“I was born with drugs in my system,” she said speaking about her childhood in a family with addiction. Dressed in an orange prison uniform, 28-year-old Sarah Jefferson (name changed), an African-American drug offender from Chesterfield Square in South Los Angeles, is fighting a raging battle within as she experiences the throes of withdrawal. One by one as she is stripped of her dignity, freedom, privacy and most heart-rending of all her 6-year-old daughter, Jefferson finds it extremely hard to suppress the overwhelming feelings of dejection and loneliness. She has been behind bars for three years and will remain in prison for another seven years. In the absence of a concrete means to self-medicate, she is in the midst of an excruciating mental crisis in the women’s wing of the California State Prison in Lancaster, Los Angeles County.
Jefferson breaks down as she narrates how she was molested at the tender age of seven by a local drug-dealer. Exposed to methamphetamine at the age of 11, she moved in with a Jamaican gangster when she turned 14, only to feed her addiction. Like several female offenders from crime-ridden neighborhoods, Jefferson insists that her partner coaxed her into committing a string of drug crimes, which cost her an initial two-year prison time. On being released, he again manipulated her into committing robberies and bigger drug distribution crimes in exchange for meth. In fact, he even ensured that her drug urges remain alive so that he could exploit them to his advantage.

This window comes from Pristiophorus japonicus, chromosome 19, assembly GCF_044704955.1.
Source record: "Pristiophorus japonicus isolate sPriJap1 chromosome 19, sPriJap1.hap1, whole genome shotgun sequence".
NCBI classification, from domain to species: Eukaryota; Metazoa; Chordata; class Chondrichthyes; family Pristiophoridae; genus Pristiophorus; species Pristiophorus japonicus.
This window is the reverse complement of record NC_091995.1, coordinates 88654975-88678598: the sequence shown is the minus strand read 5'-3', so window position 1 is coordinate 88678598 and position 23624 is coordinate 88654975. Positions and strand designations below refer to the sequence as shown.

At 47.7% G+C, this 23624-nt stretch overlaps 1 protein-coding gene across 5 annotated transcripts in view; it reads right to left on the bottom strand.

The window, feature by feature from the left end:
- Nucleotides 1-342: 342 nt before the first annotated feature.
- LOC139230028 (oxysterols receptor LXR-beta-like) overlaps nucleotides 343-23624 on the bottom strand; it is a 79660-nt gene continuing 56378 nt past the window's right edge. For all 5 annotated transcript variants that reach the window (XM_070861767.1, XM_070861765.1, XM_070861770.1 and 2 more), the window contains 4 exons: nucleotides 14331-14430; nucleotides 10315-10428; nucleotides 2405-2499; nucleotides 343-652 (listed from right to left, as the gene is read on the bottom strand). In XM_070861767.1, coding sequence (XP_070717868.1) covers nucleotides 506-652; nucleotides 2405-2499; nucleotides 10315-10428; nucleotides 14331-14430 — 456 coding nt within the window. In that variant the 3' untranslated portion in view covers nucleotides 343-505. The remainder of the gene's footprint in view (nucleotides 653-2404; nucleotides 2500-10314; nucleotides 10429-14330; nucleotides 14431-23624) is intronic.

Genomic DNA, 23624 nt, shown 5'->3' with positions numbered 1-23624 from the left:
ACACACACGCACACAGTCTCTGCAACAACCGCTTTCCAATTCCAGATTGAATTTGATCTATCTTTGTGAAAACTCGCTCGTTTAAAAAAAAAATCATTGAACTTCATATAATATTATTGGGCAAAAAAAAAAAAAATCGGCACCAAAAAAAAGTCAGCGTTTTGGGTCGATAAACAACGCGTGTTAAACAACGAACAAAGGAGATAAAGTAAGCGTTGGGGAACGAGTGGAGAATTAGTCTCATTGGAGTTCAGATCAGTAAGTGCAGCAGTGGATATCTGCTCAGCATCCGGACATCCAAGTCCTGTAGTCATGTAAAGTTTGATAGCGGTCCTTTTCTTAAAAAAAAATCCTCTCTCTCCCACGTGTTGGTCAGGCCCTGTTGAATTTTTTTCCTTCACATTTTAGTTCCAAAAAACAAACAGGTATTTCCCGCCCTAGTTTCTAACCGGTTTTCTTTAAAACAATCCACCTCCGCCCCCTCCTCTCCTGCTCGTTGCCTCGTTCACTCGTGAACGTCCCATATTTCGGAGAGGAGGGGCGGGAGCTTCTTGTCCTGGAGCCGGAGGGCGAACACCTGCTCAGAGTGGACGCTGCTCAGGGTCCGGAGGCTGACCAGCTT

If Jefferson refused, he would assault her brutally and even threaten to separate her from her infant daughter. Eventually, a surprise bust by the local drug detection task force, while she was transacting a cocaine deal, landed her with a 10-year-long incarceration in the state prison. These three years have taken a toll on her physical and mental health.
Losing the custody of her daughter and devastated by the profound despondency and desolation of her cell, she continues to go through unceasing bouts of depression. Besides, her formidable drug-seeking behavior further exacerbated her anguish compelling her to look for an easy escape to find relief from mental agony and misery. Eventually, she opened the door to the twin monsters of depression and addiction and allowed them to have a firm footing in her life.